Christmas in Australia brings with it the traditional ‘English’ dinner fare, being a British Colony we follow old traditions that came over with their discovery of Australia. Why do we eat turkey? I am not a fan and having a child who doesn’t like white meats of any kind and limited red meats it’s not the first thing I think about for a Christmas day dinner., but on the same hand I have a husband who likes it for it is normally only once a year we eat it.
I have done some research to discover Turkey was introduced into Britain by a Yorkshireman William Strickland over 500 years ago who acquired 6 birds from and American Indian Trader on his travels. Once it became a popular meat it would take an average family 1 weeks wage to save up to pay for it, and based upon today’s wages approx 1.7 hours in order to purchase it.
It makes sense in Britain to cook a hot meal but in Australia, it doesn’t, it can be over 40 degree Celsius, which is 104 degree Fahrenheit and the thought of being stuck in the kitchen cooking for the family leaves me hot under the collar. I would rather be sitting with them having a cool drink rather than heating the house to a hotter temperature monitoring a roast and all the trimmings.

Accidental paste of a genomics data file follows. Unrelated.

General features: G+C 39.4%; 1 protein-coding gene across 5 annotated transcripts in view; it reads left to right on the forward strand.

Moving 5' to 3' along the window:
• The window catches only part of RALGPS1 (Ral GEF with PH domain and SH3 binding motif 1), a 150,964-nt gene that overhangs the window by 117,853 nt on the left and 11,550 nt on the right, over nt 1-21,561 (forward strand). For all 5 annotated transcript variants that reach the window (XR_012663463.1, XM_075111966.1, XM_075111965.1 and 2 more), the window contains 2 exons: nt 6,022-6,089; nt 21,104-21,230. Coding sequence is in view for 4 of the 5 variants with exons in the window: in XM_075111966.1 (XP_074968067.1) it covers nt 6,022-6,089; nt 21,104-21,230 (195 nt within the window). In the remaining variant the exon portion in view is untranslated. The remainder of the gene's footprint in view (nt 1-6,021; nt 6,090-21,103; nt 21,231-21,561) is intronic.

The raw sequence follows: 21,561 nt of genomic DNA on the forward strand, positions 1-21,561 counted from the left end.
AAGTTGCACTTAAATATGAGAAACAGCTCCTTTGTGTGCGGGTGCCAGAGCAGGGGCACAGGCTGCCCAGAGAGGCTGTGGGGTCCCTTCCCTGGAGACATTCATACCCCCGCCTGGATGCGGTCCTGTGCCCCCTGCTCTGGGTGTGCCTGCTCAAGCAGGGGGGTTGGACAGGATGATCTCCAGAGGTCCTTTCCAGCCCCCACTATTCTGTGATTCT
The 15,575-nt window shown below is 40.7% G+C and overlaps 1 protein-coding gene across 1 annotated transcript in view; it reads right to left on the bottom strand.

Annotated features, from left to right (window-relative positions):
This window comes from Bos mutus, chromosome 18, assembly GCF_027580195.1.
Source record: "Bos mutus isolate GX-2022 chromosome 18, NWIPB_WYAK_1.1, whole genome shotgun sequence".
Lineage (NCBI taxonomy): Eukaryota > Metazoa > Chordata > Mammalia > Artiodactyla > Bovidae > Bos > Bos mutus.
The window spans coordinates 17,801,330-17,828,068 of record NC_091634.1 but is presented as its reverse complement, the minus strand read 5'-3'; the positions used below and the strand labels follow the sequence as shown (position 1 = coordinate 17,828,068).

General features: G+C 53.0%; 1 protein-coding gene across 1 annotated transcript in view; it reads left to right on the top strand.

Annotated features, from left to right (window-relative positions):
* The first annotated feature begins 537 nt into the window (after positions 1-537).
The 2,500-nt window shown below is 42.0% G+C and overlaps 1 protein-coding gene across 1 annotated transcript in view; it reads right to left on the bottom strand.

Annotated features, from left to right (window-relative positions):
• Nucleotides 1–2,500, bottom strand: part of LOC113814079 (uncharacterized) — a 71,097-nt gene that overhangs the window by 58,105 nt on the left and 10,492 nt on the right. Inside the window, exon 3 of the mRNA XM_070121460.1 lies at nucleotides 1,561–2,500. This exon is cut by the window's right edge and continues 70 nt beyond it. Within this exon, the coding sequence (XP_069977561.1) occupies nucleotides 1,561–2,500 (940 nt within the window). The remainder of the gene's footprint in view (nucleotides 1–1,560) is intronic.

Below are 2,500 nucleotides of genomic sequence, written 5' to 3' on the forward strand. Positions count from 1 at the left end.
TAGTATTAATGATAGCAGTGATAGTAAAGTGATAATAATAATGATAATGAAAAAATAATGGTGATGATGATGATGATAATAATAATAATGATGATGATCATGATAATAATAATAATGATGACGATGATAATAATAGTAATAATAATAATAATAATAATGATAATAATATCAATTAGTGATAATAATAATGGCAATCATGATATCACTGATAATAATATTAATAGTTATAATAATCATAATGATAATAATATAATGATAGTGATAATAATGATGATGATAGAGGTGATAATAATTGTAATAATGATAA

Also moving around to see family and spend time with partners families can also be difficult to sit and have 2 full turkey roast dinners in one day, never alone with all the side dishes and drinks to accompany it. There is also nothing worse than moving around and having to take food in hot cars and trying to enjoy it later.
What do I serve? you ask, I do sometimes serve turkey as it doesn’t just come as a complete bird, you can get a rolled breast roast, legs, wings etc and cook that. This can help limit the size of the meal and time spent in the kitchen, for me it’s also a way to have it cooked evenly and can be done in a BBQ with a hood, so the heat is outside rather than in.
As I am one of 6 kids, we all take turns to have it and we bring things, as I have the greatest distance to travel to see them and my daughter (300km or 186 miles) I can sometimes take up the red meat (beef or lamb) and get someone to cook it for the day. I like to think about trifle. We are lucky we have white and red meats, fish, shellfish either prawns and lobster as well as much more.
The alternative to Turkey are as follows, Chicken, Lamb, Beef, Pork, Goose, Glazed Ham and Seafood. The reality is it is also not about the meat it is about what accompanies it, from Potatoes to Yorkshire puddings to salads. gravy and vegetables.
What is your favourite on Christmas day ? it doesn’t have to involve cooking of any kind. I’ll post some ideas and options over the next couple of weeks.
Mind you I buy my roll already done so all I have to do it put it in the oven or BBQ, cook it and then work out how to get the string bag off it without tearing all the skin off. Perhaps I can look to researching the trick on how to do that and post that tomorrow, unless someone wants to tell me how?